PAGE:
This blog is dedicated to discussions surrounding worship, church, theology, and culture. A subtext of that agenda is to encourage Christian (and particularly evangelical) worship along its trajectory toward more thoughtfulness, biblical reflection, theological awareness, and historicity. A sub-subtext of that subtext is to encourage this growing movement of folks dedicated to the setting of old hymns to new music. I do this not because hymns are the be-all and end-all of the deficiencies of modern worship, but because this one practice embodies so many of the subtext’s aforementioned values. Many hymns are thoughtful. Many hymns are soaked in scripture. Many hymns are written from a fiery theological heart. And all hymns except current-day ones force the Church to reckon with the fact that she is a body rooted in history–a history of God’s past worth celebrating.
So, people might get tired of me barking about this very specific thing called the “hymns movement,” but they must remember that this movement is a herald of the shifts taking place with these bigger, more fundamental issues in American/Western Christian worship today.
I am therefore excited to share a brief “status update” of the movement. More rumblings, more exposure, more buy-in. The hymns movement continues to affect and infect the Church with greater potency and wider distribution. Four things stand out.
Less than 48 hours ago, the 2011 Gospel Coalition Conference kicked off with none other than a hymn sing, gathering together and exposing before a new generation of eager, cross-denominational, Gospel-loving evangelicals some of the heavy-hitters in the hymns movement: Kevin Twit and Indelible Grace (Sandra McCracken, Matthew Smith); Mike Cosper and Sojourn Music. As Cardiphonia likewise reported, Noisetrade is giving away a free sampler of these artists. One more indicator that the next generation of pastors and church leaders care about deep, substantive worship, exemplified in hymnody.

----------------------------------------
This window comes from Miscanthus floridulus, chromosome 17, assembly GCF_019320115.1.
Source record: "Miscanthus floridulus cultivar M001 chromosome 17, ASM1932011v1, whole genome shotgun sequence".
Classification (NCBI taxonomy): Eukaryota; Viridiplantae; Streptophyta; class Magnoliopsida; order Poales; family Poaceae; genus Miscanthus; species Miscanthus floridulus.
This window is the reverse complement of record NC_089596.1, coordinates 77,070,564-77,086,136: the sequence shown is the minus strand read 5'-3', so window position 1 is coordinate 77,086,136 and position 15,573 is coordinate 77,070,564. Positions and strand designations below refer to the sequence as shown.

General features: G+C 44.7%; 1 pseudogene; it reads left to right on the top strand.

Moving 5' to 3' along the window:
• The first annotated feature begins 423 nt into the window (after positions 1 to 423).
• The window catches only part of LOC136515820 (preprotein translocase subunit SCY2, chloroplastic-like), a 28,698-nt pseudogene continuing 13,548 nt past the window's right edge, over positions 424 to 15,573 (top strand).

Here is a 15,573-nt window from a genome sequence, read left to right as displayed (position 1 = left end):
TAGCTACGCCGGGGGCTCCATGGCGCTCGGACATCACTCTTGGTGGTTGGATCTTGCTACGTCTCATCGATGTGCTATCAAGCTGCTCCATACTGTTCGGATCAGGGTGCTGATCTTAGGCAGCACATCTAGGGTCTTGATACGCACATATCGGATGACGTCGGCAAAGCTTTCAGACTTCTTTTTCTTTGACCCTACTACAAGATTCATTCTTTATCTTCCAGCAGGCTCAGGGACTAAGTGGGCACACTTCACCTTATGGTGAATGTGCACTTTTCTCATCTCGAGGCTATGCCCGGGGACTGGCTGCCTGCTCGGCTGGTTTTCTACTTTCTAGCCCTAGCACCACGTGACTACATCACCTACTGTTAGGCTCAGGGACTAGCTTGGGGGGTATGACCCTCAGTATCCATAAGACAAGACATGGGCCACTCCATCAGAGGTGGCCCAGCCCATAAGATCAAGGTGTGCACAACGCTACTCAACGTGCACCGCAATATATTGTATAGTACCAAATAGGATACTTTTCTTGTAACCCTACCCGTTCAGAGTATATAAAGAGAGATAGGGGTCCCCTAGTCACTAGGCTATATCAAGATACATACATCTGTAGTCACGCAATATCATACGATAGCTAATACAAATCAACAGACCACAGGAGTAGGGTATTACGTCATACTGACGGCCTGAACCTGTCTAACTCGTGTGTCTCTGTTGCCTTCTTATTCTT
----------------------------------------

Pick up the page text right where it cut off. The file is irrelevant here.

In less than two weeks, Sojourn Music will release another album, The Water and the Blood, a second installment of an ongoing project to reshape the hymn texts of Isaac Watts for new ears. As will be explained in my upcoming review, Sojourn continues to push out the narrow musical boundaries of contemporary/modern worship, forging ahead while reaching back hundreds of years into the vault of Christian hymnody.
In five days, an album will be released which features a bunch of well-known mainstream modern worship leaders headlining re-tuned hymn-texts of Charles Wesley. It is called Love Divine. I have already spoken about what a significant mile-marker this is, notwithstanding the fact that it will probably go unnoticed (though I hope not).
A little over two weeks ago, a unique conference took place in St. Louis. Hymns movement leader Bifrost Arts hosted a gathering on “Liturgy, Music, and Space.” The average age was interestingly young, given that the topics discussed at the conference were ideas that contemporary worship used to say that only “older people” cared about: liturgy, history, aesthetics, theology, inter-generationalism, etc.
Folks, there’s no organizing force behind the coincidence of these things…at least no human one. This can be characterized as nothing short of a movement of the Spirit through renewal of the worship of God. All this is very significant.